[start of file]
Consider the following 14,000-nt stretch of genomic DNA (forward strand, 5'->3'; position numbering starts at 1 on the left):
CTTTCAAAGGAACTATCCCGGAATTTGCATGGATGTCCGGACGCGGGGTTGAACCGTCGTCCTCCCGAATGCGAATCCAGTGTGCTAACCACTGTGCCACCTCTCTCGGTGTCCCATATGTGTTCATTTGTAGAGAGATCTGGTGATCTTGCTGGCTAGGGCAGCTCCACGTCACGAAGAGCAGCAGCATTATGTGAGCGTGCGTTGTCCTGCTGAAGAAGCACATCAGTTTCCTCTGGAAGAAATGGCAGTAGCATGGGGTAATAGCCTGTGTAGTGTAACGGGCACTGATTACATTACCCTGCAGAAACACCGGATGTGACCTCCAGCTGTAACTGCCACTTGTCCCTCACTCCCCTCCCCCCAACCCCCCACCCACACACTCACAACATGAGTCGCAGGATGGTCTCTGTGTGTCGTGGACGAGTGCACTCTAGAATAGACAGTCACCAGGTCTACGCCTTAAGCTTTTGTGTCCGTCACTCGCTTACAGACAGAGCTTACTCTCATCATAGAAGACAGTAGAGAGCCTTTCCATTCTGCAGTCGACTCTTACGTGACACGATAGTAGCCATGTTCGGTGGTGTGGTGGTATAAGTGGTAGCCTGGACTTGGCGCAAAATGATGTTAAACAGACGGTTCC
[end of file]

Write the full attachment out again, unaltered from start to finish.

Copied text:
Consider the following 14,000-nt stretch of genomic DNA (forward strand, 5'->3'; position numbering starts at 1 on the left):
CTTTCAAAGGAACTATCCCGGAATTTGCATGGATGTCCGGACGCGGGGTTGAACCGTCGTCCTCCCGAATGCGAATCCAGTGTGCTAACCACTGTGCCACCTCTCTCGGTGTCCCATATGTGTTCATTTGTAGAGAGATCTGGTGATCTTGCTGGCTAGGGCAGCTCCACGTCACGAAGAGCAGCAGCATTATGTGAGCGTGCGTTGTCCTGCTGAAGAAGCACATCAGTTTCCTCTGGAAGAAATGGCAGTAGCATGGGGTAATAGCCTGTGTAGTGTAACGGGCACTGATTACATTACCCTGCAGAAACACCGGATGTGACCTCCAGCTGTAACTGCCACTTGTCCCTCACTCCCCTCCCCCCAACCCCCCACCCACACACTCACAACATGAGTCGCAGGATGGTCTCTGTGTGTCGTGGACGAGTGCACTCTAGAATAGACAGTCACCAGGTCTACGCCTTAAGCTTTTGTGTCCGTCACTCGCTTACAGACAGAGCTTACTCTCATCATAGAAGACAGTAGAGAGCCTTTCCATTCTGCAGTCGACTCTTACGTGACACGATAGTAGCCATGTTCGGTGGTGTGGTGGTATAAGTGGTAGCCTGGACTTGGCGCAAAATGATGTTAAACAGACGGTTCC